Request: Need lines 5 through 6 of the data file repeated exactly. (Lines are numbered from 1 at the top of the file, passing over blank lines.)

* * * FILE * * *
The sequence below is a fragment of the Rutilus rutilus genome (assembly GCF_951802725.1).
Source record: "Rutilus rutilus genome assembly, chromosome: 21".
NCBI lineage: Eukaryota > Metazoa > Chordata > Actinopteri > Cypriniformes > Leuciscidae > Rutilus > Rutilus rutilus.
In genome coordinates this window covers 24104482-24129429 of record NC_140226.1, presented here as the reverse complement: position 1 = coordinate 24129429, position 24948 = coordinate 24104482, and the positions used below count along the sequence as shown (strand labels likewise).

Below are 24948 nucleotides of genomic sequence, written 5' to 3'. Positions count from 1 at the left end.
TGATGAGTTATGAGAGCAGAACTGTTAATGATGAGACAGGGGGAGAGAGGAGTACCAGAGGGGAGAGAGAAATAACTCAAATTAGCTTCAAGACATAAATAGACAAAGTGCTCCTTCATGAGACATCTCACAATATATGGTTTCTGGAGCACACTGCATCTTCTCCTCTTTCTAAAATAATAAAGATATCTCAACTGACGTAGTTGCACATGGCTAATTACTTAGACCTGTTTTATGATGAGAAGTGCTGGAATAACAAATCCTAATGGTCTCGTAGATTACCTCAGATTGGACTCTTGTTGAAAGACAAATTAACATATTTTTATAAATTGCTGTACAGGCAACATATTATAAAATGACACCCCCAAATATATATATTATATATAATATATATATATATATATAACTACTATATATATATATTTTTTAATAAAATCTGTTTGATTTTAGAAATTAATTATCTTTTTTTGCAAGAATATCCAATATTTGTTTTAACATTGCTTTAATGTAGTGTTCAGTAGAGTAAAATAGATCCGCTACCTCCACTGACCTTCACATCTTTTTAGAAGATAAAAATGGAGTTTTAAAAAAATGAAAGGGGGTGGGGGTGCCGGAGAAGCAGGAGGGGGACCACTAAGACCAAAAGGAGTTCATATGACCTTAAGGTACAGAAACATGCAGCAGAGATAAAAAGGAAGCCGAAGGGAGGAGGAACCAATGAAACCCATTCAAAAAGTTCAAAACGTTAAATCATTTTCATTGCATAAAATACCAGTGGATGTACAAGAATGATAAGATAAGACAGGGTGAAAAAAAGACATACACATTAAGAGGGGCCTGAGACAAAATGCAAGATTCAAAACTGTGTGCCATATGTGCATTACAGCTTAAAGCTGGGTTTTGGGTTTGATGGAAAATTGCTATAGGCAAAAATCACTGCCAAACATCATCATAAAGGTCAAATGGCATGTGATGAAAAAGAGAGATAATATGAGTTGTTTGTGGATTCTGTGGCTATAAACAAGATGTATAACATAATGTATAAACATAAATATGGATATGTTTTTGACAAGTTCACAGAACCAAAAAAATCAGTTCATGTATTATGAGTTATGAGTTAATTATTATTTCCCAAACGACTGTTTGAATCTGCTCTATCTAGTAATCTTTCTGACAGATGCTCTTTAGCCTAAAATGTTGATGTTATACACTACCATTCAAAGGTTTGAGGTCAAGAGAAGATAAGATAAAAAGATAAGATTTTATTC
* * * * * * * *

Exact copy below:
Below are 24948 nucleotides of genomic sequence, written 5' to 3'. Positions count from 1 at the left end.
TGATGAGTTATGAGAGCAGAACTGTTAATGATGAGACAGGGGGAGAGAGGAGTACCAGAGGGGAGAGAGAAATAACTCAAATTAGCTTCAAGACATAAATAGACAAAGTGCTCCTTCATGAGACATCTCACAATATATGGTTTCTGGAGCACACTGCATCTTCTCCTCTTTCTAAAATAATAAAGATATCTCAACTGACGTAGTTGCACATGGCTAATTACTTAGACCTGTTTTATGATGAGAAGTGCTGGAATAACAAATCCTAATGGTCTCGTAGATTACCTCAGATTGGACTCTTGTTGAAAGACAAATTAACATATTTTTATAAATTGCTGTACAGGCAACATATTATAAAATGACACCCCCAAATATATATATTATATATAATATATATATATATATATAACTACTATATATATATATTTTTTAATAAAATCTGTTTGATTTTAGAAATTAATTATCTTTTTTTGCAAGAATATCCAATATTTGTTTTAACATTGCTTTAATGTAGTGTTCAGTAGAGTAAAATAGATCCGCTACCTCCACTGACCTTCACATCTTTTTAGAAGATAAAAATGGAGTTTTAAAAAAATGAAAGGGGGTGGGGGTGCCGGAGAAGCAGGAGGGGGACCACTAAGACCAAAAGGAGTTCATATGACCTTAAGGTACAGAAACATGCAGCAGAGATAAAAAGGAAGCCGAAGGGAGGAGGAACCAATGAAACCCATTCAAAAAGTTCAAAACGTTAAATCATTTTCATTGCATAAAATACCAGTGGATGTACAAGAATGATAAGATAAGACAGGGTGAAAAAAAGACATACACATTAAGAGGGGCCTGAGACAAAATGCAAGATTCAAAACTGTGTGCCATATGTGCATTACAGCTTAAAGCTGGGTTTTGGGTTTGATGGAAAATTGCTATAGGCAAAAATCACTGCCAAACATCATCATAAAGGTCAAATGGCATGTGATGAAAAAGAGAGATAATATGAGTTGTTTGTGGATTCTGTGGCTATAAACAAGATGTATAACATAATGTATAAACATAAATATGGATATGTTTTTGACAAGTTCACAGAACCAAAAAAATCAGTTCATGTATTATGAGTTATGAGTTAATTATTATTTCCCAAACGACTGTTTGAATCTGCTCTATCTAGTAATCTTTCTGACAGATGCTCTTTAGCCTAAAATGTTGATGTTATACACTACCATTCAAAGGTTTGAGGTCAAGAGAAGATAAGATAAAAAGATAAGATTTTATTC